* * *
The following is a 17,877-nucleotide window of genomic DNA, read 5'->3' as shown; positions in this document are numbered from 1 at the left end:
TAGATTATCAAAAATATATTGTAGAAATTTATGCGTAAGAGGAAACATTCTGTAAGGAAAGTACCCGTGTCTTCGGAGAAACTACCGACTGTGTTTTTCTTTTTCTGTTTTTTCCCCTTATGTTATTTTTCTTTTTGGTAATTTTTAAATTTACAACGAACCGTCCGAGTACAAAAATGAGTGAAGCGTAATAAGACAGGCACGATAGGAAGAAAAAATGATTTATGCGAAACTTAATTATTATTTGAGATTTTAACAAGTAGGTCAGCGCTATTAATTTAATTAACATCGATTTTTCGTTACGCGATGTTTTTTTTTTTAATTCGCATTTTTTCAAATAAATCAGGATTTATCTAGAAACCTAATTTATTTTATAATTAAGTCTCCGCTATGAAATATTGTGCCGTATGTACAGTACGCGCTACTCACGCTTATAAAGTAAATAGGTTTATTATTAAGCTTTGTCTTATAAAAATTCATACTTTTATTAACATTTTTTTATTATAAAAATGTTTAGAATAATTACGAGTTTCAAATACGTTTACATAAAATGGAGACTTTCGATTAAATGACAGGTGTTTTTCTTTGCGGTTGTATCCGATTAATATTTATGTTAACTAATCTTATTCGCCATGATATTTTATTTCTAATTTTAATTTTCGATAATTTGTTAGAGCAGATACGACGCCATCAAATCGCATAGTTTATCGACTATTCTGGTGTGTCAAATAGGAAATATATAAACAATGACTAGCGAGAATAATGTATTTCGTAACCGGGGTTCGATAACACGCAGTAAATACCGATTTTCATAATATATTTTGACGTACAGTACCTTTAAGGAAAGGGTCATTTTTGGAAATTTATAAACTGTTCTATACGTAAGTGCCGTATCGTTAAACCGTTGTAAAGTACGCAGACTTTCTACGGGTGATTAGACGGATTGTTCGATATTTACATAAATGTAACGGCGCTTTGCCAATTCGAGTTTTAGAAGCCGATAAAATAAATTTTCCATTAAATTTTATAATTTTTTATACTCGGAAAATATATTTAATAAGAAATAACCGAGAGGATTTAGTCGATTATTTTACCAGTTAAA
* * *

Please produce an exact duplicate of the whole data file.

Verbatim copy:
The following is a 17,877-nucleotide window of genomic DNA, read 5'->3' as shown; positions in this document are numbered from 1 at the left end:
TAGATTATCAAAAATATATTGTAGAAATTTATGCGTAAGAGGAAACATTCTGTAAGGAAAGTACCCGTGTCTTCGGAGAAACTACCGACTGTGTTTTTCTTTTTCTGTTTTTTCCCCTTATGTTATTTTTCTTTTTGGTAATTTTTAAATTTACAACGAACCGTCCGAGTACAAAAATGAGTGAAGCGTAATAAGACAGGCACGATAGGAAGAAAAAATGATTTATGCGAAACTTAATTATTATTTGAGATTTTAACAAGTAGGTCAGCGCTATTAATTTAATTAACATCGATTTTTCGTTACGCGATGTTTTTTTTTTTAATTCGCATTTTTTCAAATAAATCAGGATTTATCTAGAAACCTAATTTATTTTATAATTAAGTCTCCGCTATGAAATATTGTGCCGTATGTACAGTACGCGCTACTCACGCTTATAAAGTAAATAGGTTTATTATTAAGCTTTGTCTTATAAAAATTCATACTTTTATTAACATTTTTTTATTATAAAAATGTTTAGAATAATTACGAGTTTCAAATACGTTTACATAAAATGGAGACTTTCGATTAAATGACAGGTGTTTTTCTTTGCGGTTGTATCCGATTAATATTTATGTTAACTAATCTTATTCGCCATGATATTTTATTTCTAATTTTAATTTTCGATAATTTGTTAGAGCAGATACGACGCCATCAAATCGCATAGTTTATCGACTATTCTGGTGTGTCAAATAGGAAATATATAAACAATGACTAGCGAGAATAATGTATTTCGTAACCGGGGTTCGATAACACGCAGTAAATACCGATTTTCATAATATATTTTGACGTACAGTACCTTTAAGGAAAGGGTCATTTTTGGAAATTTATAAACTGTTCTATACGTAAGTGCCGTATCGTTAAACCGTTGTAAAGTACGCAGACTTTCTACGGGTGATTAGACGGATTGTTCGATATTTACATAAATGTAACGGCGCTTTGCCAATTCGAGTTTTAGAAGCCGATAAAATAAATTTTCCATTAAATTTTATAATTTTTTATACTCGGAAAATATATTTAATAAGAAATAACCGAGAGGATTTAGTCGATTATTTTACCAGTTAAA